Tuesday, January 27, 2009

Running with your Dog

Dogs love to run. There is no doubt about it. Now that I am running shorter distances on most of my runs, I am more often able to include one of my favorite running partners, my dog. Yesterday she even did a sprint workout with me. For the first 3 or 4 sprints, she challenged me to keep up. After the first few, however, I had to shout words of encouragement ("Let's go girl, come on!) to keep her motivated. Then on the last sprint (8 total, about 120 yards each), she surprised me and stayed ahead of me. Or maybe I was slowing down more than I thought.

If you have a dog, and he or she is healthy enough to run, give it a shot. Be sure to break her in slowly, and just as you would a new runner, pay attention to her response and know when it is time to quit. Here are some more tips for running with your dog.

  • Have her checked out by a vet first. Make sure there are no conditions that would limit her.
  • Start out slowly and with short distances. I hear of people who take their dogs on very long runs. My Spots is only good for 3 or 4 miles right now.
  • Bring some extra water, a bowl, and some treats/snacks. I find with Spots that if I can take a break and allow her to play in a creek for 2 minutes, she's good for another uninterrupted mile.
  • While your dog might be obedient enough to run unleashed (mine is not), keep her leashed anyway. If is for her (and your) own good. But be mindful of where she is. If you go on one side of a tree, and she goes on another... you get the point.
  • Watch for signs of overuse. Check your dogs foot pads regularly. If they appear torn or raw, stop running and see a vet. There are sprays and even boots that your dog can wear if this is an issue. If your dog appears sore (trouble getting up stairs, etc.), it could be a sign of arthritis or pad wear. Take it easy for a few days, and if it does not improve, see a vet.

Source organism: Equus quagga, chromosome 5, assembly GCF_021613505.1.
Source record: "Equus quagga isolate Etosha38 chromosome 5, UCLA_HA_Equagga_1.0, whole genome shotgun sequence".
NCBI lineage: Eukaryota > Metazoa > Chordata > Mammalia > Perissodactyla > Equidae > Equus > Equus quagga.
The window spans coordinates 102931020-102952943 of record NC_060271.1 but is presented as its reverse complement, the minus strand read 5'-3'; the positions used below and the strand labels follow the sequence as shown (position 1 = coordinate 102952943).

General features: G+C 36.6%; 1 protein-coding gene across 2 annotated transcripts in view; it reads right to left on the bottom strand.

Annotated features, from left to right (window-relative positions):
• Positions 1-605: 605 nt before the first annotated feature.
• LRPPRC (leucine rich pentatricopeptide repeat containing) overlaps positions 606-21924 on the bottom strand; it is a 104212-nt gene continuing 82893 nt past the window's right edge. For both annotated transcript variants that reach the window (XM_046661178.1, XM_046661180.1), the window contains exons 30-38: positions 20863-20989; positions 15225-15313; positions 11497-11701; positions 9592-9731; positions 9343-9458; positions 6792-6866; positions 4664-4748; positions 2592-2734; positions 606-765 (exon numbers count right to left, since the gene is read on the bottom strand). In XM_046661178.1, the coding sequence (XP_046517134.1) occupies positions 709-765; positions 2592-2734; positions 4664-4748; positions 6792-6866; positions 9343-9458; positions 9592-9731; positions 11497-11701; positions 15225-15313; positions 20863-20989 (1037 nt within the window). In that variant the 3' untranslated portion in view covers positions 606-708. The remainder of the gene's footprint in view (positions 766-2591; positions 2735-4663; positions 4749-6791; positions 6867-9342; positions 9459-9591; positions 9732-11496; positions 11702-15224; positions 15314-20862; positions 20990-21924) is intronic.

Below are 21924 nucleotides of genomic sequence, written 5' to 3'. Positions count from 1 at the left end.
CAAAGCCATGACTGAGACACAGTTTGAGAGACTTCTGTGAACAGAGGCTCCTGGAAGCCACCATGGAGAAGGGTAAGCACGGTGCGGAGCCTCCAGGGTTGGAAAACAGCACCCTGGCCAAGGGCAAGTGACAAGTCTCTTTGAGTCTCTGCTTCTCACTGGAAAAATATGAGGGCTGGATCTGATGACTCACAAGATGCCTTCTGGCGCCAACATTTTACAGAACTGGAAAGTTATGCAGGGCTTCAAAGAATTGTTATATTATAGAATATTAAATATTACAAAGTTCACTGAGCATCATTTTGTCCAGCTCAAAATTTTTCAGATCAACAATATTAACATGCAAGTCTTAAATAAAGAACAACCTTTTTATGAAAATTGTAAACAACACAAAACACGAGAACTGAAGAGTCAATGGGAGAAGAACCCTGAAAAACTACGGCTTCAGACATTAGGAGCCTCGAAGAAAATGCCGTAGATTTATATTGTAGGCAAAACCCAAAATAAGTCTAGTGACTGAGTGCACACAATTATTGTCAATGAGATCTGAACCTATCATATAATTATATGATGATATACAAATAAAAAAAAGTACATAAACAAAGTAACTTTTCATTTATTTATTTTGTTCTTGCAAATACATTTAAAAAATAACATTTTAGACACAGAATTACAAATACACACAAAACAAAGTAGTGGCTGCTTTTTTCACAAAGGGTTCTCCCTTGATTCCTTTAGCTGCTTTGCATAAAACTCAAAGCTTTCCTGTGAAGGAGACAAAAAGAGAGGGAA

• Watch for signs of overheating. Excessive panting, vomiting, drooling, are all signs that you should stop, rest, and hydrate.

Have fun out there with your dogs!


Sophie Speidel said...

As you may know, I love running with my dog, Jack. Here is the link to our most recent adventure in the SNP. My running partners were impressed that Jack was so well-behaved and that he stayed with us (as an Australian Shepherd, he loves to herd the final runner in the group). They asked me, "How long did it take for you to train him to stay with you?"

Answer: We ran together from the beginning, when he was 3 month old. We would romp in the fields and trails at his pace (I was walking). As he got older, I started to take him on short, hour-long jogs on trails---never on roads. After his first birthday, we worked up to 2-3 hours at an easy pace on trails. He can now run 4 hours in cold weather with lots of water stops with no problems. He wanted to go out the next day, but we made him stay home while I ran so he could have a day off. He was mad.
Here is the link with a photo:


Jessica said...

Just found your blog! I have a Golden Retriever that loves to run with me. He is up to 12 miles and hates my taper weeks. I just found your blog and am doing my first ultra in a few weeks. Only a 50K though! Jessica

Neal Jamison said...


Wow, The way I feel today, I bet your dog can run longer than I can! There is no such thing as "only a 50K". Any ultra is such an achievement. Congrats too on getting into Boston! I qualified in 2005, but never went.

Thanks for checking out my blog.


Anonymous said...

I just started to run with my dog and he's got big problems pacing himself! It's not as easy as it looks for certain, but so much fun!